Tribute to a True Villager- Rex Bennion

Rex Bennion
Hillary Clinton as first lady made the statement “it takes a village to raise a child.” How true it is. As I stand somewhere between middle age and senior citizenship, I look back in awe of the quantity and quality of individuals who positively influenced my life. One such villager who left an indelible impact upon my life just passed away recently and I would like to write a short tribute to this individual.

I got to know Rex Bennion when I was very young and I don’t really remember when our paths first crossed. I was friends with his son Gary and spent a fair amount of time at the Bennion house. Rex was in the ward I attended and was involved in many activities in the ward and seemed to relish opportunities to engage with the youth of the ward. Rex led by example. If things needed to get done, he would be the first to get his hands dirty and get to the task at hand. But what I remember most about Rex was his kind and patient demeanor.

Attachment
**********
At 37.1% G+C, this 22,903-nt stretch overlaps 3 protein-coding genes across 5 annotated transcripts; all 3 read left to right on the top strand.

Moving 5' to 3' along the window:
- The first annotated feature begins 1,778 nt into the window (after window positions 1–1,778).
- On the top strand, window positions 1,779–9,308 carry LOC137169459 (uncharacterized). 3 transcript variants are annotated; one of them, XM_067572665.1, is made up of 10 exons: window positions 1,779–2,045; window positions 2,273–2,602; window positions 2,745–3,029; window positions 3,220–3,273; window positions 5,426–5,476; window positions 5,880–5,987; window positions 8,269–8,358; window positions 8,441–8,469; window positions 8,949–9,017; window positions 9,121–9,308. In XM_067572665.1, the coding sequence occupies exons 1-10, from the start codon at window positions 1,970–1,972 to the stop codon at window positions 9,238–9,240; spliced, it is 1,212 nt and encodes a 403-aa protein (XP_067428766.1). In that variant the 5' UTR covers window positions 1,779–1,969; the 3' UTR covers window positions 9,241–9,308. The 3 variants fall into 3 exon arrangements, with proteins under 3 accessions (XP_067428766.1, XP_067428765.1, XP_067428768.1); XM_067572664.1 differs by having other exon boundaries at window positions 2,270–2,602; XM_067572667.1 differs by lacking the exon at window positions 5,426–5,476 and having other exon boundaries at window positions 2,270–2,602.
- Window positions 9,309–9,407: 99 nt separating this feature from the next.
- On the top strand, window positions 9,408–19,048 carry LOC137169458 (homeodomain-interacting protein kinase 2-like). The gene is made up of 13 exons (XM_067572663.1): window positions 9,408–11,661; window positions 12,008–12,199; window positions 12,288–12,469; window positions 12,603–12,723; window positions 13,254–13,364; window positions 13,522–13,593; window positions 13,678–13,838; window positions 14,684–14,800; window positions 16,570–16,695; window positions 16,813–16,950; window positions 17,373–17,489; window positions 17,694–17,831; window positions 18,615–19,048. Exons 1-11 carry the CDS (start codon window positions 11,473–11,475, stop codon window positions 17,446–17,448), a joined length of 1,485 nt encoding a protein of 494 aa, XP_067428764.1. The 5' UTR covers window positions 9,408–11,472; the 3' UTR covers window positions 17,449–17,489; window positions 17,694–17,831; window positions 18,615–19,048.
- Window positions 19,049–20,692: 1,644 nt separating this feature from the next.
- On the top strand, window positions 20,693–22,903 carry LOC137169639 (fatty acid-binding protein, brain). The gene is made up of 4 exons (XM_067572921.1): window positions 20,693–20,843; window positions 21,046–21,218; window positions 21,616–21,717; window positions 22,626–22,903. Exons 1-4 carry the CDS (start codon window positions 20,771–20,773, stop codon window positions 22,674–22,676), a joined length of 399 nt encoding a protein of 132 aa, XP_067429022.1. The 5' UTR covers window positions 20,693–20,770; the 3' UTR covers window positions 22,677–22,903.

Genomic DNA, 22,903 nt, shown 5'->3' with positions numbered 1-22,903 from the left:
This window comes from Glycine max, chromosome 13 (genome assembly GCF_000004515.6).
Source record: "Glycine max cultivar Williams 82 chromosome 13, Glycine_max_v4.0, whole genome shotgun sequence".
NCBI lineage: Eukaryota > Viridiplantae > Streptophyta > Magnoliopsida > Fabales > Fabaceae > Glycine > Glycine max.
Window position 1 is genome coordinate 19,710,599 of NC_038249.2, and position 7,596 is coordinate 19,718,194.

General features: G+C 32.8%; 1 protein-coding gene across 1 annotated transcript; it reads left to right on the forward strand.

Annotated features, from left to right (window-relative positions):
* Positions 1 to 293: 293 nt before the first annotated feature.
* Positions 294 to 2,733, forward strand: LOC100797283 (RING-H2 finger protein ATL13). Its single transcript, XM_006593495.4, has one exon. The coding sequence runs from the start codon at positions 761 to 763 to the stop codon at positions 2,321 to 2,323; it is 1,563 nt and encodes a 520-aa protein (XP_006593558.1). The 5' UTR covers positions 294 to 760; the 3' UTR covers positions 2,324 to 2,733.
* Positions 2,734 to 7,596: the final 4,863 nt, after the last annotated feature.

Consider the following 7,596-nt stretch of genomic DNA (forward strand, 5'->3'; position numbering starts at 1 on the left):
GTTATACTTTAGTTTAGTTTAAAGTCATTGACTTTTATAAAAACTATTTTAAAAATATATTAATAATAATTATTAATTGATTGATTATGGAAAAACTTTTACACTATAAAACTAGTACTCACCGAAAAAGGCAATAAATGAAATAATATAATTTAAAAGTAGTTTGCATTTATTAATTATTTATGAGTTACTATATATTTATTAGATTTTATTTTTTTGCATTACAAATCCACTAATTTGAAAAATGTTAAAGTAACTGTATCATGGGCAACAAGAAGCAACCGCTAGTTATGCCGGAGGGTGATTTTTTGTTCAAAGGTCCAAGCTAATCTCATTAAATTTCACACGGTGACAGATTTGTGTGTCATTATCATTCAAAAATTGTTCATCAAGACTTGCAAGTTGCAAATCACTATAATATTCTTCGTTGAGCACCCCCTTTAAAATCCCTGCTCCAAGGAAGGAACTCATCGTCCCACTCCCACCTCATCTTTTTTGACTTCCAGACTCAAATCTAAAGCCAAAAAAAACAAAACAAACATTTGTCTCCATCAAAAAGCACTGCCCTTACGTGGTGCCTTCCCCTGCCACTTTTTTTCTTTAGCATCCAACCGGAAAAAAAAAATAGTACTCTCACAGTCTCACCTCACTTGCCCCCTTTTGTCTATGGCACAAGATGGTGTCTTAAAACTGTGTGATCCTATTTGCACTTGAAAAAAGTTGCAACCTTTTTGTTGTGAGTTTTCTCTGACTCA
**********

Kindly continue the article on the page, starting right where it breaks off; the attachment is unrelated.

There were a couple of instances I recall when he showed remarkable patience with the obnoxious kid that I was. One such event occurred when a bunch of us members of the priest quorum were at a dirt-bike trip near Moab. Having hiked to the top of a cliff overlooking the camp, some of us thought it might be fun to see how far we could through rocks off the cliff. Well, the rock I picked was a poor choice with flat edges which caused the rock to curve—right into the corner of Rex’s truck. Having left a pretty significant dent in the corner of the cab of the truck, I apologized profusely. Rex’s reaction was to ask me “did you learn something from this event?” Every time I saw that truck, it still had that dent, and I thought both of the lesson, and Rex’s reaction.